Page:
|Publication number||US5164984 A|
|Application number||US 07/461,311|
|Publication date||Nov 17, 1992|
|Filing date||Jan 5, 1990|
|Priority date||Jan 5, 1990|
|Publication number||07461311, 461311, US 5164984 A, US 5164984A, US-A-5164984, US5164984 A, US5164984A|
|Inventors||Avraham Suhami, Shmuel Suhami|
|Original Assignee||Technology Management And Ventures, Ltd.|
|Export Citation||BiBTeX, EndNote, RefMan|
|Patent Citations (6), Referenced by (21), Classifications (26), Legal Events (5)|
|External Links: USPTO, USPTO Assignment, Espacenet|
1. Technical Field
This invention relates to a hands-free telephone assembly, and more particularly, to such an assembly in which the conventional handset is eliminated.
2. Background of the Invention
A conventional telephone handset includes a loudspeaker (also called a receiver) and a microphone. The receiver and the microphone are mounted on an assembly designed to permit the receiver to be held to the ear of a user while the microphone is positioned in front of the mouth of the user. The typical assembly includes a rigid handset in which the speaker and the microphone are separated by a distance of about 6 to 8 inches, the assembly being designed to enable a user to place the receiver to his ear while keeping the microphone positioned in front of his mouth.
The desirability of hands-free telephone use is well known, and elaborate assemblies have been devised for this purpose. One expedient is to replace the handset with a headset in the form of an elastic, semicircular assembly that can be attached to the head of a user, and which includes a speaker/receiver held adjacent the user's ear and a microphone mounted on a short support arm and maintained at a fixed distance from the mouth of the user.
Another expedient, is a shoulder support attachable to the conventional handset. The shoulder support is held in position on the shoulder of a user by the inclination of the user's head towards the support. In such position, the user's ear is located next to the receiver, while the user's mouth is adjacent the microphone of the headset.
While these expedients have been helpful, they are not comfortable for many individuals, and are thus not satisfactory. It is therefore an object of the present invention to provide a new and improved hands-free telephone assembly which is more compact and easier to use than assemblies of the prior art described above.
A hands-free telephone assembly according to the present invention comprises a speech network mounted in a base and having an input channel and an output channel, the speech network being connected to a telephone interface which is selectively connectable to a telephone line. Also included are a gain-controllable amplifier in said input channel, a primary transducer including a primary speaker connected to the output of said gain-controllable amplifier, and a primary microphone, and a gain and frequency controllable amplifier connecting the primary microphone to said input channel. The primary transducer is mounted in a housing separate from the base, said housing being constructed and arranged so as to fit within the ear canal of a user and to be releasably maintained therein. Finally, the assembly contains a cancellation mechanism for suppressing positive feedback between the primary microphone and the primary speaker.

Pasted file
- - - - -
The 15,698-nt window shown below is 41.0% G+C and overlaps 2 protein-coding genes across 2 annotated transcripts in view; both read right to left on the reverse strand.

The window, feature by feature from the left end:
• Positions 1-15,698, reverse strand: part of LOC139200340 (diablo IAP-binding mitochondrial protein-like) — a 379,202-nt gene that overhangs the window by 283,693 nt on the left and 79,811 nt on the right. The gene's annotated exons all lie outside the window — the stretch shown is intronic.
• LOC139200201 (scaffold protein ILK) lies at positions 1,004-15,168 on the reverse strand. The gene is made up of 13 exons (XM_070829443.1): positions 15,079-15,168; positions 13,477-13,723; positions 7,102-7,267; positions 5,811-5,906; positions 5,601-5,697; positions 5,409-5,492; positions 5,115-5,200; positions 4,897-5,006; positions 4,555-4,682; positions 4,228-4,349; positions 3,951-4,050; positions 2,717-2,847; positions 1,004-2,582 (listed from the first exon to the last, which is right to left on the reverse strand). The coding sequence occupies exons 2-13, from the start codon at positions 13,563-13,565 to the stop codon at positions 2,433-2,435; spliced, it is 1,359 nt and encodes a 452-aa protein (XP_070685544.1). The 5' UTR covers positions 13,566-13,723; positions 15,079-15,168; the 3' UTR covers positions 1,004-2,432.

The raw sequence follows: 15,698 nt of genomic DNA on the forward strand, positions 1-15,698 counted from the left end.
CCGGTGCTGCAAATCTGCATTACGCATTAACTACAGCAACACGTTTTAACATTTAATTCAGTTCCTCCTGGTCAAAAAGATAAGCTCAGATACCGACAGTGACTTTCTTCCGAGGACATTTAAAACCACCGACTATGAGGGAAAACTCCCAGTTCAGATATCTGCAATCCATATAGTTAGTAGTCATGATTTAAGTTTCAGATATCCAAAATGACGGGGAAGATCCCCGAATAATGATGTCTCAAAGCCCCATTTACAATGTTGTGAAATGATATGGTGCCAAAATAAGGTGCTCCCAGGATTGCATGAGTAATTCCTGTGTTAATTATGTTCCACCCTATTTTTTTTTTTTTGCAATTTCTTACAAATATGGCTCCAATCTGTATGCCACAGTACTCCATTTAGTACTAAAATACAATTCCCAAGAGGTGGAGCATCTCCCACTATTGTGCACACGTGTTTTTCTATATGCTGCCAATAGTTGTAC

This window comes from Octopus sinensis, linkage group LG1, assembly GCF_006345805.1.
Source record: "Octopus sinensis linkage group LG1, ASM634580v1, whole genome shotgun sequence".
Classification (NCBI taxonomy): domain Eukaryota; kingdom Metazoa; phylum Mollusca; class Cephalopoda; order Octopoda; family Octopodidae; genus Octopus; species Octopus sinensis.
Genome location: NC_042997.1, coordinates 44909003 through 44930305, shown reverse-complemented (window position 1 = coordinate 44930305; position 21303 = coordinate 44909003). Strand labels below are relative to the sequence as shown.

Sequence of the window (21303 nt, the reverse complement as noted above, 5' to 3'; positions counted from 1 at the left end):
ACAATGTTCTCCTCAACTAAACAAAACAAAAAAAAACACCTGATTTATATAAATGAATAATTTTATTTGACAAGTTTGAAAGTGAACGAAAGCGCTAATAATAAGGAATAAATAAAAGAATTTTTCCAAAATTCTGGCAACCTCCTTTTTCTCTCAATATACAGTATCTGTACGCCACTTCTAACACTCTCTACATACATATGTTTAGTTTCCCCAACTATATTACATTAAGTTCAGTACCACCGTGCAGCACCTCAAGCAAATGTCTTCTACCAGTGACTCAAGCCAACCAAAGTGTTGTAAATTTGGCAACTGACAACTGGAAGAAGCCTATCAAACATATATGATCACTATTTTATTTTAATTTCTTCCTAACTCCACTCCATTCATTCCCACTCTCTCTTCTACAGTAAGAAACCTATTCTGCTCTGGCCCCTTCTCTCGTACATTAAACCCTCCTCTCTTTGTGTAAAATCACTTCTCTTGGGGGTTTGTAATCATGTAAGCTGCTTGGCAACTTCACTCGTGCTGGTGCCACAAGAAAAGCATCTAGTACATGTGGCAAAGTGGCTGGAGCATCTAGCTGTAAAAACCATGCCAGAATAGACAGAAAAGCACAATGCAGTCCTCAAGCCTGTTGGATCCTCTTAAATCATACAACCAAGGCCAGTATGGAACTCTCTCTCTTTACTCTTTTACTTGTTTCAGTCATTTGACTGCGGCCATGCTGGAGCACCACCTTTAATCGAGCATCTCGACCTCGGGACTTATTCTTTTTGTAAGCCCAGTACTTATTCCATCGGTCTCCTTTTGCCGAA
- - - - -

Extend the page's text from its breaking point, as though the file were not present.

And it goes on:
The invention is based on a recognition that the voice is propagated through the ear canal in addition to the mouth and throat. Thus, speech can be picked up by a microphone located in in the ear canal. The exact position of the microphone in the ear canal determines the frequency spectrum of the voice reaching the microphone after several reflections. Some positions of the microphone may seriously distort the sound and hamper the intelligibility of pronounced words.
The microphone in said housing is unidirectional and is positioned to point inwardly in the direction of the ear canal when said housing is fitted thereinto. Preferably, the microphone is mounted on a sound-absorbing cantilever support on the speaker. Also preferably, the housing includes a resilient, flexible, hollow, conical conduit whose narrower end is of a size to be received in the ear canal, the conduit having a plurality of circular holes whose diameter is a function of the location along the length of the conduit. The diameter of the holes near the narrower end of the conduit is larger than the diameter of the holes remote from the narrower end of the conduit.
In general, the distortion of a sound wave reaching the microphone after one or several reflections is by way of diminution its high frequency content. This distortion is compensated for by the various diameter holes in the conduit which act as "leaks" with a "preference" for certain frequencies determined by the diameter of a hole. The attenuation of the high frequency components may also be partially remedied by using a microphone with lesser low frequency response and by amplifying the electrical signal of the microphone selectively for higher frequencies.